Second Hand Play
By Ralph Welton
Second hand play is more difficult than third hand play.
We will still rely on general guidelines for choosing most of our plays, and that's simple enough. But difficulties arise because there are more exceptions to second hand guidelines than there are for third hand play.
General guidelines for second hand play
 Cover an honor with an honor
 Play Second Hand Low
For example...  
Dummy leads... ♠ Q 5 2  Cover the honor... ♠ K 9 7 
Dummy leads... ♥ Q 5 2  Second hand low... ♥ K 9 7 
Dummy leads... ♦ J 8 6  Cover the honor... ♦ K 5 3 
Dummy leads... ♣ J 8 6  Second hand low... ♣ K 5 3 
Dummy leads... ♠ 8 2  Second hand low... ♠ Q T 6 3 
As you can see, our two guidelines are easy enough to follow. Following them results in the best plays most of the time, but an understanding of WHY they are best will help us figure out when a specific hand is an exception. It all boils down to how many tricks declarer can take...
Partner ♥ T 8 6 4 

Declarer ♥ A J 3 
Dummy ♥ Q 5 2 

You ♥ K 9 7 
Declarer leads the ♥Q from Dummy. You are in second seat, and our guideline advises you to cover the honor, even if you expect Declarer to have the ♥A.
If you cover, how many tricks will Declarer win?
If instead you don't cover, how many tricks will Declarer win?
Whether you cover or not, your ♥K will not win a trick because it's poorly placed with Declarer's ace ready to capture it. But if you cover the honor played from Dummy, you can hold Declarer to only two heart tricks. Covering the queen forces Declarer to play two of his honors (♥Q and ♥A) on the same trick, promoting Partner's ♥T to a third round winner.
At the table you cannot see Declarer's cards, so you might hope he doesn't have the ♥A. If that's the case, would it be better to play or withhold your ♥K?
Let's move Declarer's ♥A into Partner's hand and take a closer look...
Partner ♥ A T 6 4 

Declarer ♥ J 8 3 
Dummy ♥ Q 5 2 

You ♥ K 9 7 
If you squish the ♥Q, Partner's ♥AT plays after Declarer's ♥J. There will be no tricks here for Declarer.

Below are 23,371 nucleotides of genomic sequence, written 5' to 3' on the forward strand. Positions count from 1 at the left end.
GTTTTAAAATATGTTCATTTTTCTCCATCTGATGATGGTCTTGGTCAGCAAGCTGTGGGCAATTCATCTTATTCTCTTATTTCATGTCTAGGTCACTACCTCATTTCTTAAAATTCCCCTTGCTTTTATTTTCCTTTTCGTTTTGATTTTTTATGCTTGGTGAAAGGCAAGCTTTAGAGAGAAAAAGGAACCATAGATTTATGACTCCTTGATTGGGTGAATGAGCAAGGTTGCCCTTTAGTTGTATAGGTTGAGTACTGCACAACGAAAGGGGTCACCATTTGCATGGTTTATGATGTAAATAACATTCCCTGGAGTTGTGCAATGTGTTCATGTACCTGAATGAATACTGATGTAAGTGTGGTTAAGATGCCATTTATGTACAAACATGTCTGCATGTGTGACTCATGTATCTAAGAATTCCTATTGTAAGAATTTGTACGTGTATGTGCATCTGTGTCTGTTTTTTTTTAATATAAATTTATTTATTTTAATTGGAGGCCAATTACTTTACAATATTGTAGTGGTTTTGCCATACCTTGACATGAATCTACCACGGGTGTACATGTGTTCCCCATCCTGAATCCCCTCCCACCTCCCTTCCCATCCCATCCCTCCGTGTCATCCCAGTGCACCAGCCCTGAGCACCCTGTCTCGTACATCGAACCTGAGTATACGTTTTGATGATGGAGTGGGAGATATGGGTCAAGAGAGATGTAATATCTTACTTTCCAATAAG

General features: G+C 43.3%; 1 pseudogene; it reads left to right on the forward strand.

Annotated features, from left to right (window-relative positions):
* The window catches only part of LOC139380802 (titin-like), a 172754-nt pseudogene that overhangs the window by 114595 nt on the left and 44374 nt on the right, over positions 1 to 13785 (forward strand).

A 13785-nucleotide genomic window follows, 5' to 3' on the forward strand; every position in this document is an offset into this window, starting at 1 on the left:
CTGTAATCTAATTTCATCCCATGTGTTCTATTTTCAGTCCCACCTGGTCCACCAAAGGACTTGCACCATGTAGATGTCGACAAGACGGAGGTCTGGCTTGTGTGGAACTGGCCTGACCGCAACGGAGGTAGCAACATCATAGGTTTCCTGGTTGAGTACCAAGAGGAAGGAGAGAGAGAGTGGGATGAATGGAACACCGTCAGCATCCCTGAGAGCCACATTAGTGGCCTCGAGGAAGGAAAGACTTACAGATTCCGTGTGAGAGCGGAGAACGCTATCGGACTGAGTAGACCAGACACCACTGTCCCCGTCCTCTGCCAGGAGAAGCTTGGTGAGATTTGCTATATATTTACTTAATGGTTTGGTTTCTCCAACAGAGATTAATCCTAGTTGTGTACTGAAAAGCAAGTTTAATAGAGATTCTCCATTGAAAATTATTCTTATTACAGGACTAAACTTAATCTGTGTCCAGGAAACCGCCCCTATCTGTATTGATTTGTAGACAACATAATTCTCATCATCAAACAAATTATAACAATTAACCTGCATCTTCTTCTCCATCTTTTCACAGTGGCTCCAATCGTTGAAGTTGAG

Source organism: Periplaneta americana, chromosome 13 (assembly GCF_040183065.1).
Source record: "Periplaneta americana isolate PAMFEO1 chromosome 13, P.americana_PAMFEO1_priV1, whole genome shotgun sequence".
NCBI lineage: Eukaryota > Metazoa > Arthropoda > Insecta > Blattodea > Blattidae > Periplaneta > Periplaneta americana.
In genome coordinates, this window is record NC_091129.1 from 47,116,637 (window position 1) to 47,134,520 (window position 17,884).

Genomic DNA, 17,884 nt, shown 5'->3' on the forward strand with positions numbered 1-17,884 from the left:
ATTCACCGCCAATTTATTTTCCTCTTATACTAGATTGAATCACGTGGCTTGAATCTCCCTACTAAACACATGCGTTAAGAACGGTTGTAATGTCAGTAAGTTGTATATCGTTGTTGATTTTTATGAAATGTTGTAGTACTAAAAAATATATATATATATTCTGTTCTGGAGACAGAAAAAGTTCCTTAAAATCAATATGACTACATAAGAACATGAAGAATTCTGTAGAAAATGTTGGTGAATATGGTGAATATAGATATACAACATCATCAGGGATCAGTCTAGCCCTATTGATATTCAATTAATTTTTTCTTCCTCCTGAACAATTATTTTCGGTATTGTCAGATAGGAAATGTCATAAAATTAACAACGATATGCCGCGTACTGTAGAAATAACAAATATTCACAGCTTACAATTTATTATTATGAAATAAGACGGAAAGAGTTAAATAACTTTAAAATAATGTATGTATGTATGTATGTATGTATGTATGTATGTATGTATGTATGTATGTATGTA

But if you fail to squish the ♥Q, Partner will have to play his ♥A on the ♥Q, and Declarer will later make a trick by leading toward his ♥J.
Comparing examples 1 and 2, we see that it doesn't matter whether Declarer or Partner holds the ace. Either way it's best to cover the honor.
Partner ♣ T 5 4 

Declarer ♣ A J 8 3 2 
Dummy ♣ Q 6 

You ♣ K 9 7 
Once again Dummy leads an honor.
Suppose you suspect that Declarer has the ace.
What card do you play?
Partner ♦ ? 

Dummy ♦ Q 7 2 
Declarer ♦ 4 

You ♦ K T 3 
This time Dummy is on your left, and Declarer leads low toward the ♦Q. You can be sure of winning the trick if you rise with the ♦K.
Why is it best to play low? You want to give Partner a chance to squish the ♦Q, and you want to retain the chance to squish Declarer's ♦J, if he has it. Covering honors promotes lesser honors, and – good news – you own the ♦T!
The next diagram reveals Declarer's actual holding.
Partner ♦ A 8 5 

Dummy ♦ Q 7 2 
Declarer ♦ J 9 6 4 

You ♦ K T 3 
You play low on the first round, and Declarer puts up Dummy's ♦Q, losing to Partner's ♦A.
After Partner's ♦A captures the ♦Q, how many additional diamond tricks can you win?
If instead, you win the first trick with your ♦K, Partner's ♦A will be the only future diamond trick for the defense. So sad. Partner will then scribble a note on her scorecard, reminding herself to ask you later why you didn't play Second Hand Low with your ♦K. You will have no good answer...
"OK, I get it. If I can't cover an honor then I play low. But you said there are a lot of exceptions. Can you show me an exception?"
Yes, Little Bear. The main exception is when Declarer leads from equal honors. The next diagram shows what I mean.
Exceptions to the cover an honor guideline
Partner ♠ ? 

Declarer ♠ ? 
Dummy ♠ Q J 9 

You ♠ K 5 3 
This is our first exception to the general rule cover an honor with an honor.
Exception: When Declarer leads from equal honors, cover the last one.